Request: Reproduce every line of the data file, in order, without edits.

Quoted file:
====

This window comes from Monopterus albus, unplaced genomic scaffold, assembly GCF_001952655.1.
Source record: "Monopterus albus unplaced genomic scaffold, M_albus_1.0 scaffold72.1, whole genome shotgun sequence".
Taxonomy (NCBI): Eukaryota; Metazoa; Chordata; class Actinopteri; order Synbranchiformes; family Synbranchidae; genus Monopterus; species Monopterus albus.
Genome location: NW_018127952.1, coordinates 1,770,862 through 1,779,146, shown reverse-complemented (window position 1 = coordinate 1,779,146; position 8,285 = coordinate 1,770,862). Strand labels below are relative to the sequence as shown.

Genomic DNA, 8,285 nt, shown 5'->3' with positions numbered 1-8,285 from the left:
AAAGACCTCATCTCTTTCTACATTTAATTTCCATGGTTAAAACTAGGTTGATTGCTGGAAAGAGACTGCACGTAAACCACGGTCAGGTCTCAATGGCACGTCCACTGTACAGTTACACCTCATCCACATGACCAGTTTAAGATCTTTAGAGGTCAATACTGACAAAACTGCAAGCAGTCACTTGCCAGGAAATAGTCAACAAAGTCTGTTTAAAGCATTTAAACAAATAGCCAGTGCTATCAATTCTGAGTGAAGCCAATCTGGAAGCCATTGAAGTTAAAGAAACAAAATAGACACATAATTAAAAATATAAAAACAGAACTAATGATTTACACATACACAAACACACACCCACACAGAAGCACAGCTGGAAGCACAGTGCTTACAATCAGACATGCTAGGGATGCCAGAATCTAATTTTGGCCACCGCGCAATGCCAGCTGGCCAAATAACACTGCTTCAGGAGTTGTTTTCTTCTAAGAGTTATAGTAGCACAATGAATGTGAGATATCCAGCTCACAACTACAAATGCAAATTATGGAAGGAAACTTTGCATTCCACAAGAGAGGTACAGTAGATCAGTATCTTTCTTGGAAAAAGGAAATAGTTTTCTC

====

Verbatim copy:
This window comes from Monopterus albus, unplaced genomic scaffold, assembly GCF_001952655.1.
Source record: "Monopterus albus unplaced genomic scaffold, M_albus_1.0 scaffold72.1, whole genome shotgun sequence".
Taxonomy (NCBI): Eukaryota; Metazoa; Chordata; class Actinopteri; order Synbranchiformes; family Synbranchidae; genus Monopterus; species Monopterus albus.
Genome location: NW_018127952.1, coordinates 1,770,862 through 1,779,146, shown reverse-complemented (window position 1 = coordinate 1,779,146; position 8,285 = coordinate 1,770,862). Strand labels below are relative to the sequence as shown.

Genomic DNA, 8,285 nt, shown 5'->3' with positions numbered 1-8,285 from the left:
AAAGACCTCATCTCTTTCTACATTTAATTTCCATGGTTAAAACTAGGTTGATTGCTGGAAAGAGACTGCACGTAAACCACGGTCAGGTCTCAATGGCACGTCCACTGTACAGTTACACCTCATCCACATGACCAGTTTAAGATCTTTAGAGGTCAATACTGACAAAACTGCAAGCAGTCACTTGCCAGGAAATAGTCAACAAAGTCTGTTTAAAGCATTTAAACAAATAGCCAGTGCTATCAATTCTGAGTGAAGCCAATCTGGAAGCCATTGAAGTTAAAGAAACAAAATAGACACATAATTAAAAATATAAAAACAGAACTAATGATTTACACATACACAAACACACACCCACACAGAAGCACAGCTGGAAGCACAGTGCTTACAATCAGACATGCTAGGGATGCCAGAATCTAATTTTGGCCACCGCGCAATGCCAGCTGGCCAAATAACACTGCTTCAGGAGTTGTTTTCTTCTAAGAGTTATAGTAGCACAATGAATGTGAGATATCCAGCTCACAACTACAAATGCAAATTATGGAAGGAAACTTTGCATTCCACAAGAGAGGTACAGTAGATCAGTATCTTTCTTGGAAAAAGGAAATAGTTTTCTC